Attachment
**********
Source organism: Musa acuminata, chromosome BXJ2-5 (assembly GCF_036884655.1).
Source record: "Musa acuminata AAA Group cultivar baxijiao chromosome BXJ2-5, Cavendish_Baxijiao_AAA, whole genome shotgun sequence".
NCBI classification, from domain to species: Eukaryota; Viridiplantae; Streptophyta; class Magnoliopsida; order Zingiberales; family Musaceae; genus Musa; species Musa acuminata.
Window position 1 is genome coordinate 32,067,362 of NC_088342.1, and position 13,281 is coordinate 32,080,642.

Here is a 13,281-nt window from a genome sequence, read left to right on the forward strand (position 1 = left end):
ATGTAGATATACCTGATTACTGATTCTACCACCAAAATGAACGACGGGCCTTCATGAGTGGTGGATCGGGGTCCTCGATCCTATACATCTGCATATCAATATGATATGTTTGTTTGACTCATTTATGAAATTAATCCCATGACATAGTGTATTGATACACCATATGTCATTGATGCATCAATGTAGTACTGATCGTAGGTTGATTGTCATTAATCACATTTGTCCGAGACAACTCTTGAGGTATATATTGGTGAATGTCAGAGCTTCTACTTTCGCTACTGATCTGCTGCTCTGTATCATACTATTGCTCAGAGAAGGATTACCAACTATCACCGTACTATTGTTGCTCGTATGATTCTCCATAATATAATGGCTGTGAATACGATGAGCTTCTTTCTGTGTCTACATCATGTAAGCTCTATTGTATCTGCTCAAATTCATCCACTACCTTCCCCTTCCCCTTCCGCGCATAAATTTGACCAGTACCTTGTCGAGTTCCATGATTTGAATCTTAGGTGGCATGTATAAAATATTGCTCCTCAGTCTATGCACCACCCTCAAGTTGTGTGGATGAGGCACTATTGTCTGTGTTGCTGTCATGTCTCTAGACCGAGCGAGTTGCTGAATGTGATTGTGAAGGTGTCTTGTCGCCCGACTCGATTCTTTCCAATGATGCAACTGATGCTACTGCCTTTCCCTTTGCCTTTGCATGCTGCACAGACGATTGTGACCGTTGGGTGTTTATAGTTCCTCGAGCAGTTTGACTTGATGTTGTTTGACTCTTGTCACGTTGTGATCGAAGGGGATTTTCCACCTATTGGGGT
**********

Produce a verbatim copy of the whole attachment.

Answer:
Source organism: Musa acuminata, chromosome BXJ2-5 (assembly GCF_036884655.1).
Source record: "Musa acuminata AAA Group cultivar baxijiao chromosome BXJ2-5, Cavendish_Baxijiao_AAA, whole genome shotgun sequence".
NCBI classification, from domain to species: Eukaryota; Viridiplantae; Streptophyta; class Magnoliopsida; order Zingiberales; family Musaceae; genus Musa; species Musa acuminata.
Window position 1 is genome coordinate 32,067,362 of NC_088342.1, and position 13,281 is coordinate 32,080,642.

Here is a 13,281-nt window from a genome sequence, read left to right on the forward strand (position 1 = left end):
ATGTAGATATACCTGATTACTGATTCTACCACCAAAATGAACGACGGGCCTTCATGAGTGGTGGATCGGGGTCCTCGATCCTATACATCTGCATATCAATATGATATGTTTGTTTGACTCATTTATGAAATTAATCCCATGACATAGTGTATTGATACACCATATGTCATTGATGCATCAATGTAGTACTGATCGTAGGTTGATTGTCATTAATCACATTTGTCCGAGACAACTCTTGAGGTATATATTGGTGAATGTCAGAGCTTCTACTTTCGCTACTGATCTGCTGCTCTGTATCATACTATTGCTCAGAGAAGGATTACCAACTATCACCGTACTATTGTTGCTCGTATGATTCTCCATAATATAATGGCTGTGAATACGATGAGCTTCTTTCTGTGTCTACATCATGTAAGCTCTATTGTATCTGCTCAAATTCATCCACTACCTTCCCCTTCCCCTTCCGCGCATAAATTTGACCAGTACCTTGTCGAGTTCCATGATTTGAATCTTAGGTGGCATGTATAAAATATTGCTCCTCAGTCTATGCACCACCCTCAAGTTGTGTGGATGAGGCACTATTGTCTGTGTTGCTGTCATGTCTCTAGACCGAGCGAGTTGCTGAATGTGATTGTGAAGGTGTCTTGTCGCCCGACTCGATTCTTTCCAATGATGCAACTGATGCTACTGCCTTTCCCTTTGCCTTTGCATGCTGCACAGACGATTGTGACCGTTGGGTGTTTATAGTTCCTCGAGCAGTTTGACTTGATGTTGTTTGACTCTTGTCACGTTGTGATCGAAGGGGATTTTCCACCTATTGGGGT